City Ice Del. Co. v. Zoning Bd. of Adj. for Char.Annotate this Case
262 S.C. 161 (1974)
203 S.E.2d 381
CITY ICE DELIVERY COMPANY, Respondent, v. ZONING BOARD OF ADJUSTMENT FOR the COUNTY OF CHARLESTON et al., Appellants.
Supreme Court of South Carolina.
March 4, 1974.
*162 Messrs. Ben Scott Whaley and Leonard L. Long, Jr., of Charleston, for Appellants.
Cody W. Smith, Jr., Esq., of Solomon, Solomon, Kahn & Roberts, Charleston, for Respondent.
*163 Messrs. Ben Scott Whaley and Leonard L. Long, Jr., of Charleston, for Appellants, in Reply.
March 4, 1974.
The question to be decided is whether the respondent is prohibited by the Charleston County Zoning Ordinance from selling gasoline in connection with the operation of a food store at 2388 Otranto Road, Charleston Heights, South Carolina.
The County of Charleston adopted a zoning ordinance on August 3, 1971, effective August 15, 1971. Respondent purchased the lot in question by deed dated August 4, 1971, approximately eleven (11) days prior to the effective date of the ordinance. The property is located in an area zoned for single-family residential use.
Admittedly, respondent obtained a building permit for the construction of a food store on its property and began *164 construction of the building prior to the effective date of the zoning ordinance, thereby entitling it to operate the food store as a legal non-conforming use in the residential area. However, after the effective date of the ordinance, respondent began the installation of facilities for the self-service sale of gasoline on the premises, which resulted in this litigation. The Building Inspector refused to permit respondent to install gasoline pumps at the food store, taking the position that the sale of gasoline was not a part of the operation of a food store, but considered a separate, non-conforming use in violation of the zoning ordinance.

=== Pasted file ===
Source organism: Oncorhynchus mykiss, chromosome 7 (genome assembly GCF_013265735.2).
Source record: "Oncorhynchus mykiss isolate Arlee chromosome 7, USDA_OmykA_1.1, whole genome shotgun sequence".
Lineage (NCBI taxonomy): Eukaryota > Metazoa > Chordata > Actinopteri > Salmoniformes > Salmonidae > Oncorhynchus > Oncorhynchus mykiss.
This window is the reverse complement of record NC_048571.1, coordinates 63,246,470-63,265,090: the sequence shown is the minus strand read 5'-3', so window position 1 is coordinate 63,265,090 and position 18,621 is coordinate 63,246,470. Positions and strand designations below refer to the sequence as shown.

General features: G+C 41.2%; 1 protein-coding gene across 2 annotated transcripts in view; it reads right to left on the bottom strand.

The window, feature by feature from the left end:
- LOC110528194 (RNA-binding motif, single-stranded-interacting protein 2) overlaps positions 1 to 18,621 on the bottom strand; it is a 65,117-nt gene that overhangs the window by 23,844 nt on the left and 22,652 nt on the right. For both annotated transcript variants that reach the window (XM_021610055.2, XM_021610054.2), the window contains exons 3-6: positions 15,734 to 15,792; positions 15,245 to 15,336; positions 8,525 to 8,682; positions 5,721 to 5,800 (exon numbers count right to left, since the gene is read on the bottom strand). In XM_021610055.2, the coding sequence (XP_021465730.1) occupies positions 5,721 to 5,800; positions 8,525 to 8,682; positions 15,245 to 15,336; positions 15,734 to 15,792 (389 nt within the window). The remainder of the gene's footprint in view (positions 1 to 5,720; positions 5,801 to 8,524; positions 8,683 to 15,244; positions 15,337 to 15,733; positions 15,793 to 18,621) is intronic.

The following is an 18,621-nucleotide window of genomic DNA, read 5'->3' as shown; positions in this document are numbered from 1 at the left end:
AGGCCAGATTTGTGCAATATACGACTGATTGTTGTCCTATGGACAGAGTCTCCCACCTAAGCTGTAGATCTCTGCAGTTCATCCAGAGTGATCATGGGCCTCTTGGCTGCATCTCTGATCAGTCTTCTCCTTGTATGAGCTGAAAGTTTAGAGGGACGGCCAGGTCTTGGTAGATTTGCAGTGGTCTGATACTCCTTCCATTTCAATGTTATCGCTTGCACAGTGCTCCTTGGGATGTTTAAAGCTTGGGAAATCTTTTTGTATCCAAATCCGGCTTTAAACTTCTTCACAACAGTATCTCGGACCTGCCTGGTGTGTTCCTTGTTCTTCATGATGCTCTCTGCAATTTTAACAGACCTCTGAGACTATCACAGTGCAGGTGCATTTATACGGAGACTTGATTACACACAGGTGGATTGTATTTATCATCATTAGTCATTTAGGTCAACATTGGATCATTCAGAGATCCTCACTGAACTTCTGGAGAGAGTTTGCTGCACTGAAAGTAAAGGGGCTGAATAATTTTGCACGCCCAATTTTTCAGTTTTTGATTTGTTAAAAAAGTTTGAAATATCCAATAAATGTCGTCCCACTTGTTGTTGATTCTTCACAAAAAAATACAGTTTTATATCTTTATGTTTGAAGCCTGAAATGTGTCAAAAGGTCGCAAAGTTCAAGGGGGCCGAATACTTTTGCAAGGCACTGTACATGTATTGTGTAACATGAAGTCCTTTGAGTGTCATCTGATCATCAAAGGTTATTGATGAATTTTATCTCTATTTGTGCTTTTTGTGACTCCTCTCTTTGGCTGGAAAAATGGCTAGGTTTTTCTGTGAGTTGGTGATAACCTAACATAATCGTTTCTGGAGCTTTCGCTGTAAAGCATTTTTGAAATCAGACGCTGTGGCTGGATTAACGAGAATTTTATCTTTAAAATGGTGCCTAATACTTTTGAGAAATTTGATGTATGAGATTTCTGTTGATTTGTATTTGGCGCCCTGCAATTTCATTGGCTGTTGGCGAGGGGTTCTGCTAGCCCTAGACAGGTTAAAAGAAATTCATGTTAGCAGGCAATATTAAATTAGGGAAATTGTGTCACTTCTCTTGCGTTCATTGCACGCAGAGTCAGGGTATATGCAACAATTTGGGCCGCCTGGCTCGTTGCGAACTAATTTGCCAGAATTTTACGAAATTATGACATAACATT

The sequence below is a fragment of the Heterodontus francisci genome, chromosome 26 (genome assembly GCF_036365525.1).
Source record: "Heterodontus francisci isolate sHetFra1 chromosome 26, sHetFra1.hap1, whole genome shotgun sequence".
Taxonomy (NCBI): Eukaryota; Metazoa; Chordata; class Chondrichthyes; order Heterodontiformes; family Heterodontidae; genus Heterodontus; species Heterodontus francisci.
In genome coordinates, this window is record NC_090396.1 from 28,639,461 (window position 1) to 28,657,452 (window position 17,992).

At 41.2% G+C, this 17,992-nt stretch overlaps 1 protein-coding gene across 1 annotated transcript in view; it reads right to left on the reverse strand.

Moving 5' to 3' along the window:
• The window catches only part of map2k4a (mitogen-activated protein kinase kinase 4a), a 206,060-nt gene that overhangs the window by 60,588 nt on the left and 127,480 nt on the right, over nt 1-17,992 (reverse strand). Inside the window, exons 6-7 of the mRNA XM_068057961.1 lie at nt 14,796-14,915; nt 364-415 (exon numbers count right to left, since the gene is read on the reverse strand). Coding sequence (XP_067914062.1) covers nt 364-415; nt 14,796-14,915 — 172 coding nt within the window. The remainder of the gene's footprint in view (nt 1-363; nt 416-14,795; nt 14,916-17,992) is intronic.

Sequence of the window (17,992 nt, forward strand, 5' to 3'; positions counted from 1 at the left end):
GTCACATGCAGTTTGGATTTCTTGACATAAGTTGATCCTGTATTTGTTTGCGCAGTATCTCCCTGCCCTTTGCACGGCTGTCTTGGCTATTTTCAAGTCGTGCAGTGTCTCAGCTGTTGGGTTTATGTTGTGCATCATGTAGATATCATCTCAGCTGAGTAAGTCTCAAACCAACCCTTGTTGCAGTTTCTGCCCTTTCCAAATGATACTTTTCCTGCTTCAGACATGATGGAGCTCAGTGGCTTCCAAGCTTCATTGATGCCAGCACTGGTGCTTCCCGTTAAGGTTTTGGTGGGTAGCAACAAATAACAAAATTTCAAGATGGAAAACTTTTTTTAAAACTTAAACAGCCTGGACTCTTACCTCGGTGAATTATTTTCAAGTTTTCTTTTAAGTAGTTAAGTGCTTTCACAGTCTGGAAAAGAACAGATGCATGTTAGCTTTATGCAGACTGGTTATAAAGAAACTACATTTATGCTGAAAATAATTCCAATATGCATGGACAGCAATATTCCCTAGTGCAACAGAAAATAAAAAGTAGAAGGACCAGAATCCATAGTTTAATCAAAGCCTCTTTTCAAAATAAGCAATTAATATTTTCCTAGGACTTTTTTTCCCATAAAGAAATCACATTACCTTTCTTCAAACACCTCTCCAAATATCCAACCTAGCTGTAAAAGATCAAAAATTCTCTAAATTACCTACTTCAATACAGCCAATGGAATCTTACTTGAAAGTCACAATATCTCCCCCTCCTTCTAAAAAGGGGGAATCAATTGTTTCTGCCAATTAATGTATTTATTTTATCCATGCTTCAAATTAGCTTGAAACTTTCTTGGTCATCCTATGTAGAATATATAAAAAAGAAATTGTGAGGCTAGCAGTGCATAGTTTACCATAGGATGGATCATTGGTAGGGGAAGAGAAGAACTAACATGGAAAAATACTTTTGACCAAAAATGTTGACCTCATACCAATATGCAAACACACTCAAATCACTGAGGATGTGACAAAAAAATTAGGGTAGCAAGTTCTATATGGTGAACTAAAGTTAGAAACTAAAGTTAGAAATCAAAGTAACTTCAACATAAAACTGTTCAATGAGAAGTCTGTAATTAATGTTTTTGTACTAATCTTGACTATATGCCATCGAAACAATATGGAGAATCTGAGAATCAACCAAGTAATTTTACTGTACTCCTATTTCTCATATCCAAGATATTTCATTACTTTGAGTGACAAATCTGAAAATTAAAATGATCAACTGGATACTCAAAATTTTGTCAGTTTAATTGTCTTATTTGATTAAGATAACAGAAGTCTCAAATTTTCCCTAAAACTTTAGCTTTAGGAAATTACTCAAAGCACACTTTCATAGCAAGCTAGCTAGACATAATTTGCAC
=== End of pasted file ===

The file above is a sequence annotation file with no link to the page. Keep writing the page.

Upon the refusal of the Building Inspector to permit the installation of the gasoline pumps, respondent filed a formal appeal to the Zoning Board of Adjustment on December 28, 1972, in which it sought the right to install gasoline facilities, alleging that the sale of gasoline was an integral part of the business operation planned for the location as evidenced by the original plot plan, and that the building permit was issued by the county authorities with knowledge of the fact that respondent intended to so use the premises. Respondent contends that, under all of the facts, it acquired, prior to the effective date of the zoning ordinance, a vested property right to use the premises for the sale of gasoline. In the alternative, respondent petitioned the Zoning Board of Adjustment for a variance to permit such use of the premises.
The Zoning Board of Adjustment heard the appeal on February 7, 1972 and denied the same "on the grounds that the store is a non-conforming use and the addition of gas pumps would be an extension of this use and would be illegal under the zoning ordinance." In addition, the Board held that it was without authority to grant respondent's alternative request for a variance.
Upon respondent's appeal to the circuit court, the decision of the Board of Adjustment was reversed and respondent was granted authority to proceed with the installation of *165 self-service gasoline facilities at its food store. The lower court did not consider respondent's alternate request for a variance and, although argued, it has not been preserved as an issue in this appeal.